Adverse events during pediatric dental anesthesia and sedation: A review of closed malpractice insurance claims

Maggie C. Chicka, Jeffrey B. Dembo, Kavita R. Mathu-Muju, David A. Nash, Heather M. Bush

Research output: Contribution to journalReview articlepeer-review

71 Scopus citations


Purpose: The purpose of this study of closed malpractice insurance claims was to provide descriptive data of adverse events related to child sedation and anesthesia in the dental office. Methods: The malpractice claims databases of two professional liability carriers were searched using predetermined keywords for all closed claims involving anesthesia in pediatric dental patients from 1993-2007. Results: The database searches resulted in 17 claims dealing with adverse anesthesia events of which 13 involved sedation, 3 involved local anesthesia alone, and 1 involved general anesthesia. Fiftythree percent of the claims involved patient death or permanent brain damage; in these claims, the average patient age was 3.6 years, 6 involved general dentists as the anesthesia provider, and 2 involved local anesthesia alone. Local anesthetic overdoses were observed in 41% of the claims. The location of adverse event occurrence was in the dental office where care was being provided in 71% of the claims. Of the 13 claims involving sedation, only 1 claim involved the use of physiologic monitoring. Conclusions: Very young patients (≤3-years-old) are at greatest risk during administration of sedative and/or local anesthetic agents. Some practitioners are inadequately monitoring patients during sedation procedures. Adverse events have a high chance of occurring at the dental office where care is being provided.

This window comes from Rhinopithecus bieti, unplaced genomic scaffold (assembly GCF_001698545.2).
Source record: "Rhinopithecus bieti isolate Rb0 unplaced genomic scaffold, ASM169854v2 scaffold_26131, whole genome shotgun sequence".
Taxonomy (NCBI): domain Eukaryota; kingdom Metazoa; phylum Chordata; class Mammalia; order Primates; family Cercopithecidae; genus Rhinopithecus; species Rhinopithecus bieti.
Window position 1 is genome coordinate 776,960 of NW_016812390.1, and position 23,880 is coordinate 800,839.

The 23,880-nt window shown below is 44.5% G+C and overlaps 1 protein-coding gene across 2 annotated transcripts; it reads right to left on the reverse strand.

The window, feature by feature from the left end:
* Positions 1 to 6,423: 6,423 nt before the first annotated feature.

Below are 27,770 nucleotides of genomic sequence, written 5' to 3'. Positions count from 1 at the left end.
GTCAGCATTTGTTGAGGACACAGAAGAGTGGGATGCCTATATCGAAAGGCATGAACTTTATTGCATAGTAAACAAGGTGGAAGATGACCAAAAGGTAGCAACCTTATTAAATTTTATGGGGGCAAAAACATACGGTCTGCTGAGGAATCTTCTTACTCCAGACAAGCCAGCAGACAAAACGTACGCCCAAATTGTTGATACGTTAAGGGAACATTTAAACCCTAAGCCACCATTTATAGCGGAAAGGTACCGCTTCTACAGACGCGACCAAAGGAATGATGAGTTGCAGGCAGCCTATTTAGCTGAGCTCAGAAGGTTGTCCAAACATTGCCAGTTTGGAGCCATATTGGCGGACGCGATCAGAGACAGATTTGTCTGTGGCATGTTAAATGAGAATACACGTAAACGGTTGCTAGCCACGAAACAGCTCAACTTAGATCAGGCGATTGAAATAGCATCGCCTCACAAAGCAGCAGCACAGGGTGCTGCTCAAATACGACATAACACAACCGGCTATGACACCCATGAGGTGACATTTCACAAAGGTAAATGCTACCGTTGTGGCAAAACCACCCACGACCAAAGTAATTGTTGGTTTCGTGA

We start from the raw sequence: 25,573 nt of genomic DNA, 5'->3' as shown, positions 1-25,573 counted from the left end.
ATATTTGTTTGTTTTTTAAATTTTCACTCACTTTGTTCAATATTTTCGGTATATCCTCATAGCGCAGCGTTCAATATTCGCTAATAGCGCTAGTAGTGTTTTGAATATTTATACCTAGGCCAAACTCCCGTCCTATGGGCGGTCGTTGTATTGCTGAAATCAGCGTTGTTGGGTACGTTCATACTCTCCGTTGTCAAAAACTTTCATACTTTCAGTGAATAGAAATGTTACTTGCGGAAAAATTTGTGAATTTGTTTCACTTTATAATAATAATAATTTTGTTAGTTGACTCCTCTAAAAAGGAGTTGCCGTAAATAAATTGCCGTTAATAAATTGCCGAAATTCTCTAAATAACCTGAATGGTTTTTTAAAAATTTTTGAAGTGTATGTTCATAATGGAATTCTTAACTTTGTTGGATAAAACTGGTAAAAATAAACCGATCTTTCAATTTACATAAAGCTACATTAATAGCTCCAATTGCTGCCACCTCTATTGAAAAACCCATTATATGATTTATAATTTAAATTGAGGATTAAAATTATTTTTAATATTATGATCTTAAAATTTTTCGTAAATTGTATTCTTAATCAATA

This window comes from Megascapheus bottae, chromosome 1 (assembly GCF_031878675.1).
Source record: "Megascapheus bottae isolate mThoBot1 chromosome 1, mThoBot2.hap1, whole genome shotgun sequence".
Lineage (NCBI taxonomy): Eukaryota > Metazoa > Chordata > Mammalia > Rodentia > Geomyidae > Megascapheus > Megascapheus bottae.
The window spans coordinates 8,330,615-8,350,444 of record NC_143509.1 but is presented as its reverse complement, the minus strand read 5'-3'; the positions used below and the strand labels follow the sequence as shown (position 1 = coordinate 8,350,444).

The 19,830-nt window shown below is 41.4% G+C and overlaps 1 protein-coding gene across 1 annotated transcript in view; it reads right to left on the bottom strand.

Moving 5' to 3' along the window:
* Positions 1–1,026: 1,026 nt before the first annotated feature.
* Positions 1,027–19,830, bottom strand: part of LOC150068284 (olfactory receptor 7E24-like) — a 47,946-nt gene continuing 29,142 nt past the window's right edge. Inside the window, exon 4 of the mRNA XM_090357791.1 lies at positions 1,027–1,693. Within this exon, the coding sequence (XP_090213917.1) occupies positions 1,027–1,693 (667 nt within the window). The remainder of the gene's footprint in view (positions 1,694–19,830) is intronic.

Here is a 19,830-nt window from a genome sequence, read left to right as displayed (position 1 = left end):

Original languageEnglish
Pages (from-to)231-238
Number of pages8
JournalPediatric Dentistry
Issue number3
StatePublished - May 2012


  • Ethics
  • Local anesthesia
  • Medicolegal issues
  • Sedation

ASJC Scopus subject areas

  • General Medicine


Dive into the research topics of 'Adverse events during pediatric dental anesthesia and sedation: A review of closed malpractice insurance claims'. Together they form a unique fingerprint.

Cite this